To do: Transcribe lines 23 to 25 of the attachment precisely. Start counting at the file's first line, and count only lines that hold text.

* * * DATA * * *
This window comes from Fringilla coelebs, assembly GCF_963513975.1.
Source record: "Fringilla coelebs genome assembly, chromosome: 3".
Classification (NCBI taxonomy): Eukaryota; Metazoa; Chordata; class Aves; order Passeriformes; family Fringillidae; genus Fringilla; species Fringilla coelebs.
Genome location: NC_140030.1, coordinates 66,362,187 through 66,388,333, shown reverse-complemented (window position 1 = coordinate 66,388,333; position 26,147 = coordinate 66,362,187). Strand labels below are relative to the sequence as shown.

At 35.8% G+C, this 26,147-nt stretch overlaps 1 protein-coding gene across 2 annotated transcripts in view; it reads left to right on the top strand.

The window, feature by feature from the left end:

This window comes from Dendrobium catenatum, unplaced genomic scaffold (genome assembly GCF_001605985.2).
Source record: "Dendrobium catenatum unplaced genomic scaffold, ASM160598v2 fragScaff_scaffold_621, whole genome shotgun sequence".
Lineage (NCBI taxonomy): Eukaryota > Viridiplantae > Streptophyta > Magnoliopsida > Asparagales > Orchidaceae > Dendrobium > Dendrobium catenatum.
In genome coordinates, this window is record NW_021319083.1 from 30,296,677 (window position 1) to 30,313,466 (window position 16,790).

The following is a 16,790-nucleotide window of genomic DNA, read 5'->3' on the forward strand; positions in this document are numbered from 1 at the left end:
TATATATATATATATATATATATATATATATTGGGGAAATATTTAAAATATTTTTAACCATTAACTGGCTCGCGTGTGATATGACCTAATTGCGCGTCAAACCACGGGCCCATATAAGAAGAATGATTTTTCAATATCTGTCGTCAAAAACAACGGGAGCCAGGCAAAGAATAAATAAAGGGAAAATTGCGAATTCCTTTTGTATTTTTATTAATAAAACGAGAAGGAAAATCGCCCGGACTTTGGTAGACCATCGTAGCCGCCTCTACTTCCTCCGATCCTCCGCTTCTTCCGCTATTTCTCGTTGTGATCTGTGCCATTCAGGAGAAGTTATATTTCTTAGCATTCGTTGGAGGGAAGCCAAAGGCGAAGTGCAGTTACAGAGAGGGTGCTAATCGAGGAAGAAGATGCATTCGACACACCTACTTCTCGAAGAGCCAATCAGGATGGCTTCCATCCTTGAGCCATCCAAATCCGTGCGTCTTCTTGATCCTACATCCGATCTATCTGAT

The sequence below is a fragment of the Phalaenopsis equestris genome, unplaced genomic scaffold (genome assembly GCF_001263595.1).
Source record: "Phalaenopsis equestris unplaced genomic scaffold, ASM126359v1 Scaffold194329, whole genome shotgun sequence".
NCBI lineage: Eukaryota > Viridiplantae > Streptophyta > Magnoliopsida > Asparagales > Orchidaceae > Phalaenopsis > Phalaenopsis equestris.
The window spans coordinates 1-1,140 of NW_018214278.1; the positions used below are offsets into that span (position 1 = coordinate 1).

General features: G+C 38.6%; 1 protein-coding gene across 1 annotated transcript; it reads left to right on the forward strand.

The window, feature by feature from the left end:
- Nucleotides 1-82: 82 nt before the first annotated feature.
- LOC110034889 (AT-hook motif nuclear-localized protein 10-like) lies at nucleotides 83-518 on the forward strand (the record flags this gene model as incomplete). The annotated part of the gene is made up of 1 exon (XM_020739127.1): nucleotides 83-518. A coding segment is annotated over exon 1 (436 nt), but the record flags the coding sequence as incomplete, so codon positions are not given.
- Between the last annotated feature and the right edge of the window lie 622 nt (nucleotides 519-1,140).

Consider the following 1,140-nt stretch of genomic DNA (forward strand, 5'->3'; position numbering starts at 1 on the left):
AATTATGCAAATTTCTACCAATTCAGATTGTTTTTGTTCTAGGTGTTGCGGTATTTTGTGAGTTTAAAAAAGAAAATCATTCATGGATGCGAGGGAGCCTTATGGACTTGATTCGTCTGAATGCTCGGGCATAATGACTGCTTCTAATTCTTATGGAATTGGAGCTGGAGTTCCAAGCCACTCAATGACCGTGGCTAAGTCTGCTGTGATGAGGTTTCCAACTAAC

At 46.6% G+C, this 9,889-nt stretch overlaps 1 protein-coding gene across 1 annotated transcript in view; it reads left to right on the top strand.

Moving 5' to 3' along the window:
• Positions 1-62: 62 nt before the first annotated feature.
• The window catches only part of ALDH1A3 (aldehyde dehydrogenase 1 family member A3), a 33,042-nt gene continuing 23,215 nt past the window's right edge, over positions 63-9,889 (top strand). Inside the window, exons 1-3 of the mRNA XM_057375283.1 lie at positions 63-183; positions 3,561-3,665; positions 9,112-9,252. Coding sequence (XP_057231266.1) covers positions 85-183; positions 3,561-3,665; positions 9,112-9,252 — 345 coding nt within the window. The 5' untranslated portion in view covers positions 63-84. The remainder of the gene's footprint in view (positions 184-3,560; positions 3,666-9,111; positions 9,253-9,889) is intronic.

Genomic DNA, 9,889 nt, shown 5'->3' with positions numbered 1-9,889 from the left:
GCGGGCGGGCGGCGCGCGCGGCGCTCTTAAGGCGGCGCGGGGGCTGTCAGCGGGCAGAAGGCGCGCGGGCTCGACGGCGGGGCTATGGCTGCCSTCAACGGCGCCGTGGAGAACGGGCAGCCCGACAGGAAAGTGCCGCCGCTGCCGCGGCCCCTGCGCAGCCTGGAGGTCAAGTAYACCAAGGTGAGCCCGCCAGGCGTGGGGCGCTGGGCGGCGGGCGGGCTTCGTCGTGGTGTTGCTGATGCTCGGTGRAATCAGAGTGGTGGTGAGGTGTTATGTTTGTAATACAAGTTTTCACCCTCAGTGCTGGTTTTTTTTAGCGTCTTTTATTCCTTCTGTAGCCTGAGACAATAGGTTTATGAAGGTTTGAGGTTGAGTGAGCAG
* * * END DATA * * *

AATTATGCAAATTTCTACCAATTCAGATTGTTTTTGTTCTAGGTGTTGCGGTATTTTGTGAGTTTAAAAAAGAAAATCATTCATGGATGCGAGGGAGCCTTATGGACTTGATTCGTCTGAATGCTCGGGCATAATGACTGCTTCTAATTCTTATGGAATTGGAGCTGGAGTTCCAAGCCACTCAATGACCGTGGCTAAGTCTGCTGTGATGAGGTTTCCAACTAAC

At 46.6% G+C, this 9,889-nt stretch overlaps 1 protein-coding gene across 1 annotated transcript in view; it reads left to right on the top strand.

Moving 5' to 3' along the window: